What's New for 2000
The 2000 Suzuki Swift remains mechanically unchanged. Two new exterior colors -- Brilliant Blue Metallic and Catseye Blue Metallic -- are offered.
This is it. This is the car for those of you who need to buy a new vehicle but don't have much more than the lint in your pockets to spend. Suzuki Motor Corp., noted for its mini sport-utility wagons and motorcycles, had you in mind when they developed the Swift.
Calling Suzuki's entry-level hatchback "Swift" borders on false advertising. Fortunately for Suzuki, the Swift has other attributes that keep consumers from filing a class-action lawsuit. The most notable is its price; the Swift comes in at under $10,000. Heck, these days most people spend more on used cars without warranties than you'll pay for the Swift with its three year/36,000 mile worry-free coverage. What's more, the Swift offers amazing gas mileage: 39 mpg in the city, 43 mpg on the highway. This comes courtesy of a 1.3-liter four-cylinder engine. It generates 79 horsepower and 75 foot-pounds of torque. Yes indeed, the Swift promises to be a cheap set of wheels no matter how you slice it.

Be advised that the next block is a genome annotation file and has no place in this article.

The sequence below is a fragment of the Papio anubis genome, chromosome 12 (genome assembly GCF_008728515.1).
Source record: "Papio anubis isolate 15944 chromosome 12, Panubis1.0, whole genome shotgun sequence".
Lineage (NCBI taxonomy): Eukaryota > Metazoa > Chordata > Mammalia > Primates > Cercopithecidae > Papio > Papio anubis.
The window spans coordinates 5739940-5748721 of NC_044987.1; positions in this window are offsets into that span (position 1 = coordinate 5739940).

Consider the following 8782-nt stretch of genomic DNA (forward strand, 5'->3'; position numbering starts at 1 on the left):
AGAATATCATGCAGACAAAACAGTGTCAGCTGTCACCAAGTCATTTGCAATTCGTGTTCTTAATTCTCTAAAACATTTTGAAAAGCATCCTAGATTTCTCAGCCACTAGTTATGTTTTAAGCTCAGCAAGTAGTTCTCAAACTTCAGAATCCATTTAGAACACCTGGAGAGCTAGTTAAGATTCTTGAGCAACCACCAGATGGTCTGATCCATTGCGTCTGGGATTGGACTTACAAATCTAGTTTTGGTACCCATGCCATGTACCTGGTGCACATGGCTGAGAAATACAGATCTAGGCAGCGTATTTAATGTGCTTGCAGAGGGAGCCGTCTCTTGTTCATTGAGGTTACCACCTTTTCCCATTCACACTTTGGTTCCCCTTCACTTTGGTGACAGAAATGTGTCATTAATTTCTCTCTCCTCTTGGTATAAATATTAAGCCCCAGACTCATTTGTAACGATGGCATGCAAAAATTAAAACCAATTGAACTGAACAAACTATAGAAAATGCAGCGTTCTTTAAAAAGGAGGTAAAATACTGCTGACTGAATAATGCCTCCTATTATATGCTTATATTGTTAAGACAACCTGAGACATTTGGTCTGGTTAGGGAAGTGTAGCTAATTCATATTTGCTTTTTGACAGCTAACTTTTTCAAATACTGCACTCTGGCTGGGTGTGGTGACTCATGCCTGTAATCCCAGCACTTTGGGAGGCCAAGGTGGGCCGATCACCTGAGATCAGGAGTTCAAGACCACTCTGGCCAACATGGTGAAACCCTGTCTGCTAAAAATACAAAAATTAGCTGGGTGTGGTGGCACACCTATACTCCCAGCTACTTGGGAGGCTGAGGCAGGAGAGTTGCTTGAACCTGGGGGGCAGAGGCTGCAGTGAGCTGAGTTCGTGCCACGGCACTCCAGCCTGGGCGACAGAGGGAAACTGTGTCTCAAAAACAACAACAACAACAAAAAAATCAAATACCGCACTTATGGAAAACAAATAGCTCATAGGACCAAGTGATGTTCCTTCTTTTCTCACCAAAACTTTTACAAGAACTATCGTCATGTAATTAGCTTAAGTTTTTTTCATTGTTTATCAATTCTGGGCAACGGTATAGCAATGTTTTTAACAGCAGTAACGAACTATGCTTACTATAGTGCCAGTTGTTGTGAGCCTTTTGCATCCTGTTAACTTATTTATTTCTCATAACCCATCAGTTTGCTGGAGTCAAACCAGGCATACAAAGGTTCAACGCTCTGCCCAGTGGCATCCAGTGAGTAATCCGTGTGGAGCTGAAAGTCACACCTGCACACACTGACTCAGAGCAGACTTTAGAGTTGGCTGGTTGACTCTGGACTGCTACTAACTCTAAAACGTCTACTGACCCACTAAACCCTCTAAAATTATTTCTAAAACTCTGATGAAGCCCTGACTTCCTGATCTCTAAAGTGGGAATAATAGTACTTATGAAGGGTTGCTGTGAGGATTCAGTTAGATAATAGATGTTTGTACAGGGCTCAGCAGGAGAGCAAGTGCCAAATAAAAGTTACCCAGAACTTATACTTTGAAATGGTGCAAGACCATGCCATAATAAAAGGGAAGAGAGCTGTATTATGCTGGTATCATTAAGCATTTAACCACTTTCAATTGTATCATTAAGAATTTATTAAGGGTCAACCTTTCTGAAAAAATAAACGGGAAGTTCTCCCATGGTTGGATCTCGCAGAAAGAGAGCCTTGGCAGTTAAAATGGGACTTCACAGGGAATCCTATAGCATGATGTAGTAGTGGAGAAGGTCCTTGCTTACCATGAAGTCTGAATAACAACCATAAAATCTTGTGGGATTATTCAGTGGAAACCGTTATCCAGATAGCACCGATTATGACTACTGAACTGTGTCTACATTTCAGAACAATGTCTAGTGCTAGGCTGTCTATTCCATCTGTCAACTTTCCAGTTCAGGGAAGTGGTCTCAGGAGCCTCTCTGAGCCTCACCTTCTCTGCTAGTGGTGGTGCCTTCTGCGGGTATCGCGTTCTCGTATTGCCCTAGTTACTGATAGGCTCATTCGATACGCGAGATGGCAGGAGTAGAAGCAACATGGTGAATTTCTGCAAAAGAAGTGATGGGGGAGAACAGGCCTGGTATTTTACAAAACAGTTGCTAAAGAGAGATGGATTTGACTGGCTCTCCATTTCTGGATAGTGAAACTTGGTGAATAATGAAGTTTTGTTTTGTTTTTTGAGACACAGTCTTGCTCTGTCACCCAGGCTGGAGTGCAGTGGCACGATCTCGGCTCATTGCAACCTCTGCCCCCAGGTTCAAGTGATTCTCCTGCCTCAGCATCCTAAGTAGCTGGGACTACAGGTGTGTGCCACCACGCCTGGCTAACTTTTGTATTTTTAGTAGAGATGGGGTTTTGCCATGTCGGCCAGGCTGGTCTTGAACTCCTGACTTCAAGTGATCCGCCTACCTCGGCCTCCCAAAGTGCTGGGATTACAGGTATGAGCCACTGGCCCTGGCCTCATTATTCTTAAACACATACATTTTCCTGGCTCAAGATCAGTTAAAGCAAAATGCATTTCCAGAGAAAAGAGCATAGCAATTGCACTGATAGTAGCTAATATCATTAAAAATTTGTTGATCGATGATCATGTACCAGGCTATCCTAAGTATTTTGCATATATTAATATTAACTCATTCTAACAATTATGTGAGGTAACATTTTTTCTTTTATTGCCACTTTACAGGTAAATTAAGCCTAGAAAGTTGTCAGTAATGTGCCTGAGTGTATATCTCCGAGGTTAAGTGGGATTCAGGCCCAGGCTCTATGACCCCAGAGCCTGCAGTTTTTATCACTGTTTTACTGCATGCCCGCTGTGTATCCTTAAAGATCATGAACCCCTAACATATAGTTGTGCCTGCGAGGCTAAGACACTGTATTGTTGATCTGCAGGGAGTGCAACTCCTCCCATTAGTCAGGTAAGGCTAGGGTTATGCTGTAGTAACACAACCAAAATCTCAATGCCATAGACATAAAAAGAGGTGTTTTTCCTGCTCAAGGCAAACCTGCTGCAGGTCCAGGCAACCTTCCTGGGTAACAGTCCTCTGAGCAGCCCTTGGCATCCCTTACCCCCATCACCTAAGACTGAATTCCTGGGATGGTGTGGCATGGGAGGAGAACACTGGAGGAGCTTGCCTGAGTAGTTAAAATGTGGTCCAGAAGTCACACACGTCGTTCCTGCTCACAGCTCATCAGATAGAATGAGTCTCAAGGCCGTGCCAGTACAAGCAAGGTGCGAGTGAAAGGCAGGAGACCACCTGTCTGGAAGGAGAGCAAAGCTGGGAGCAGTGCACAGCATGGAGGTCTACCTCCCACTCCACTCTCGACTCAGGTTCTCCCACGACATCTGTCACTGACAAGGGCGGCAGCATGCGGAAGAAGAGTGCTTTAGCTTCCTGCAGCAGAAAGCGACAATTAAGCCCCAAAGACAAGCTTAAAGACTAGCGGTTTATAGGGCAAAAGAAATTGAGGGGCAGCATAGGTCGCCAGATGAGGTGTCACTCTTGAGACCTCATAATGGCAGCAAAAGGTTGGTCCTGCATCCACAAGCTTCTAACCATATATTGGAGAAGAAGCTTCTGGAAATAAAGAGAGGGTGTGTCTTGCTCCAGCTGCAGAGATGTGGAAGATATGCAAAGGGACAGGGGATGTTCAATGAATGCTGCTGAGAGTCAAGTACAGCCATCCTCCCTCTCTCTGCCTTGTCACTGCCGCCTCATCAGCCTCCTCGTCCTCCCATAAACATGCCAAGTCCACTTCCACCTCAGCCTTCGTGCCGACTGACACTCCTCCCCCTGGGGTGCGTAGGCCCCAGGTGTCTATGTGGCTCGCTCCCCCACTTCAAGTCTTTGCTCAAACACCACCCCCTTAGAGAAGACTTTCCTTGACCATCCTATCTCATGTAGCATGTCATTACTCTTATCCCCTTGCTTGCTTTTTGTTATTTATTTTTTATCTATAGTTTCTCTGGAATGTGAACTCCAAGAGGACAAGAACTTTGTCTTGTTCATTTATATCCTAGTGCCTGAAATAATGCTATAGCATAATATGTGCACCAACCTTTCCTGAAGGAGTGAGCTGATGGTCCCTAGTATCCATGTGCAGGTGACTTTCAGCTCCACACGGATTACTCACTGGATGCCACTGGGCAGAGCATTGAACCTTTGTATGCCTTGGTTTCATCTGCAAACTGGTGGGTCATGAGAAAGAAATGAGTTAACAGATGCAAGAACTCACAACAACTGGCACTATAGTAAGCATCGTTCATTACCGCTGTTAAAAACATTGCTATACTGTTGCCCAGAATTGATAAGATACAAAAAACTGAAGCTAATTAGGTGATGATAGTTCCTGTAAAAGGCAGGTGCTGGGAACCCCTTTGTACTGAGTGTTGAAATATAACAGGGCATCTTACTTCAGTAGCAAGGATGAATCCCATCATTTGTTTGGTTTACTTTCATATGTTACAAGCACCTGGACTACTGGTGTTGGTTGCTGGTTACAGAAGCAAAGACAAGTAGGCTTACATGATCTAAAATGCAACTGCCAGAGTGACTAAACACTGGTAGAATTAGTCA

Despite the budget price, the Swift does come with standard features such as dual front airbags and daytime running lights. Available accessories include air conditioning and a CD player. The Swift's cousin is the Chevrolet Metro. Both of these cars compete against cars like the Hyundai Accent and the new Kia Rio. True, Hyundai's reliability record is unimpressive, but recent indicators point to improved build quality in the Accent. The Accent and the Rio each offer a longer list of standard and optional equipment.
Regardless, the Swift is one of the few choices left for Americans who need inexpensive transportation and a warranty. In this category, however, you might look to the Kia Rio.